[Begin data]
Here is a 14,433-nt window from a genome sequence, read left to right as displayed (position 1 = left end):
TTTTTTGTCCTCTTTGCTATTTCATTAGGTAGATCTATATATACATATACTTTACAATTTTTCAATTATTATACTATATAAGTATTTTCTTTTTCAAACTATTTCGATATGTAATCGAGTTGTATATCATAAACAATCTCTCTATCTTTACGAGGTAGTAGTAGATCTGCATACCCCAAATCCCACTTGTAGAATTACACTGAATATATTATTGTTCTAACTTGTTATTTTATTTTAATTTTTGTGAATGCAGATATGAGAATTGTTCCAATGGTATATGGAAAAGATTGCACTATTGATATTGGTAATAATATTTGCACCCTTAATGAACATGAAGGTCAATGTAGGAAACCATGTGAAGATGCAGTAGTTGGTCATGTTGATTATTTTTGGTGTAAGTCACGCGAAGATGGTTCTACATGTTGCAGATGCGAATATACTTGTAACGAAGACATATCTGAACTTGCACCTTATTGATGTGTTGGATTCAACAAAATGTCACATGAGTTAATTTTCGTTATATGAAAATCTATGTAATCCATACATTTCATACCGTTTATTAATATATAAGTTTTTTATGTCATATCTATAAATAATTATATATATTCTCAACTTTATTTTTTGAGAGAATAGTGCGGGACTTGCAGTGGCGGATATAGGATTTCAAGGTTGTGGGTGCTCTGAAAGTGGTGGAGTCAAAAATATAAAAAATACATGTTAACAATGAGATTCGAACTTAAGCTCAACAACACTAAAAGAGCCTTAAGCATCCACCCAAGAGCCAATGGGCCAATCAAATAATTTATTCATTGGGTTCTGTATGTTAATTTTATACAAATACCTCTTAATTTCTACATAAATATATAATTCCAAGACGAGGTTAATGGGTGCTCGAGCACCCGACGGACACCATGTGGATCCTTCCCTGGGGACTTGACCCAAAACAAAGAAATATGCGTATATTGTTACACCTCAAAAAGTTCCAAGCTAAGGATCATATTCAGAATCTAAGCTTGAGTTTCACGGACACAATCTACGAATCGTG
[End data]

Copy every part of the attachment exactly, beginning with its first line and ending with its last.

Here is a 14,433-nt window from a genome sequence, read left to right as displayed (position 1 = left end):
TTTTTTGTCCTCTTTGCTATTTCATTAGGTAGATCTATATATACATATACTTTACAATTTTTCAATTATTATACTATATAAGTATTTTCTTTTTCAAACTATTTCGATATGTAATCGAGTTGTATATCATAAACAATCTCTCTATCTTTACGAGGTAGTAGTAGATCTGCATACCCCAAATCCCACTTGTAGAATTACACTGAATATATTATTGTTCTAACTTGTTATTTTATTTTAATTTTTGTGAATGCAGATATGAGAATTGTTCCAATGGTATATGGAAAAGATTGCACTATTGATATTGGTAATAATATTTGCACCCTTAATGAACATGAAGGTCAATGTAGGAAACCATGTGAAGATGCAGTAGTTGGTCATGTTGATTATTTTTGGTGTAAGTCACGCGAAGATGGTTCTACATGTTGCAGATGCGAATATACTTGTAACGAAGACATATCTGAACTTGCACCTTATTGATGTGTTGGATTCAACAAAATGTCACATGAGTTAATTTTCGTTATATGAAAATCTATGTAATCCATACATTTCATACCGTTTATTAATATATAAGTTTTTTATGTCATATCTATAAATAATTATATATATTCTCAACTTTATTTTTTGAGAGAATAGTGCGGGACTTGCAGTGGCGGATATAGGATTTCAAGGTTGTGGGTGCTCTGAAAGTGGTGGAGTCAAAAATATAAAAAATACATGTTAACAATGAGATTCGAACTTAAGCTCAACAACACTAAAAGAGCCTTAAGCATCCACCCAAGAGCCAATGGGCCAATCAAATAATTTATTCATTGGGTTCTGTATGTTAATTTTATACAAATACCTCTTAATTTCTACATAAATATATAATTCCAAGACGAGGTTAATGGGTGCTCGAGCACCCGACGGACACCATGTGGATCCTTCCCTGGGGACTTGACCCAAAACAAAGAAATATGCGTATATTGTTACACCTCAAAAAGTTCCAAGCTAAGGATCATATTCAGAATCTAAGCTTGAGTTTCACGGACACAATCTACGAATCGTG